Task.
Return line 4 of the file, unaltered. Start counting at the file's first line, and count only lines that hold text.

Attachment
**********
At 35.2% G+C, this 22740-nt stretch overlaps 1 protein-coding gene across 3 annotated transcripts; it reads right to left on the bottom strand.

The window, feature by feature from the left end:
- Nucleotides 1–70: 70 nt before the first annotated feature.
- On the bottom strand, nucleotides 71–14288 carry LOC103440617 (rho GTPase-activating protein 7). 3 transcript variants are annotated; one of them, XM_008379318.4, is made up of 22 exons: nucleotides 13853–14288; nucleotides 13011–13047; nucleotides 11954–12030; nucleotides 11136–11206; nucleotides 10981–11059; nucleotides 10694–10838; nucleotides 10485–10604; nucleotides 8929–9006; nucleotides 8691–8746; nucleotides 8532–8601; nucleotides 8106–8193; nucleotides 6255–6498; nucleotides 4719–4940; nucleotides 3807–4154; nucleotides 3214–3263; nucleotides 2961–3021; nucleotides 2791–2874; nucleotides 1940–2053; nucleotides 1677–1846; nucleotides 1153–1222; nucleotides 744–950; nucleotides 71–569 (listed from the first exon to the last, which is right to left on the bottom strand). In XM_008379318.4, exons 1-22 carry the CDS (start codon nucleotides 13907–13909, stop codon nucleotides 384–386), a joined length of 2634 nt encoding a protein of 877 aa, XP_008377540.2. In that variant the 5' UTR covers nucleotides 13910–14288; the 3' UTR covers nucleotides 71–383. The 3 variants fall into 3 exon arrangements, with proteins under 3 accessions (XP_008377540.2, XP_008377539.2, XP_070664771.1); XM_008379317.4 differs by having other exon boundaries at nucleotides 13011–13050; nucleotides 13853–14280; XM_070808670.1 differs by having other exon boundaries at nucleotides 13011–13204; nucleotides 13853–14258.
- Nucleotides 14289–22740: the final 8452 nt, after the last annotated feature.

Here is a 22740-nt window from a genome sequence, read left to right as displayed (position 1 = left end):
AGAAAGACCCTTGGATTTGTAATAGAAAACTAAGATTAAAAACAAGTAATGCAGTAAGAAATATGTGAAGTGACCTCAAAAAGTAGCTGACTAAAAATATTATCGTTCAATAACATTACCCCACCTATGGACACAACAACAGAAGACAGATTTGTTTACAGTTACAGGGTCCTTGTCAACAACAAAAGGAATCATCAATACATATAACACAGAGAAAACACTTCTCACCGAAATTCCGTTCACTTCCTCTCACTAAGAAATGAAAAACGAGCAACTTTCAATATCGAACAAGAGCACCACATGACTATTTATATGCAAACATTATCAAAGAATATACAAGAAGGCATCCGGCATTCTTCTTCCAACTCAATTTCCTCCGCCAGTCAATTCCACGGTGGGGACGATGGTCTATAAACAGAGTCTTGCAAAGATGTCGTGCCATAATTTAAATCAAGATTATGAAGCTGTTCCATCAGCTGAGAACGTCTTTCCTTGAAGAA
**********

- On the bottom strand, nucleotides 71–14288 carry LOC103440617 (rho GTPase-activating protein 7). 3 transcript variants are annotated; one of them, XM_008379318.4, is made up of 22 exons: nucleotides 13853–14288; nucleotides 13011–13047; nucleotides 11954–12030; nucleotides 11136–11206; nucleotides 10981–11059; nucleotides 10694–10838; nucleotides 10485–10604; nucleotides 8929–9006; nucleotides 8691–8746; nucleotides 8532–8601; nucleotides 8106–8193; nucleotides 6255–6498; nucleotides 4719–4940; nucleotides 3807–4154; nucleotides 3214–3263; nucleotides 2961–3021; nucleotides 2791–2874; nucleotides 1940–2053; nucleotides 1677–1846; nucleotides 1153–1222; nucleotides 744–950; nucleotides 71–569 (listed from the first exon to the last, which is right to left on the bottom strand). In XM_008379318.4, exons 1-22 carry the CDS (start codon nucleotides 13907–13909, stop codon nucleotides 384–386), a joined length of 2634 nt encoding a protein of 877 aa, XP_008377540.2. In that variant the 5' UTR covers nucleotides 13910–14288; the 3' UTR covers nucleotides 71–383. The 3 variants fall into 3 exon arrangements, with proteins under 3 accessions (XP_008377540.2, XP_008377539.2, XP_070664771.1); XM_008379317.4 differs by having other exon boundaries at nucleotides 13011–13050; nucleotides 13853–14280; XM_070808670.1 differs by having other exon boundaries at nucleotides 13011–13204; nucleotides 13853–14258.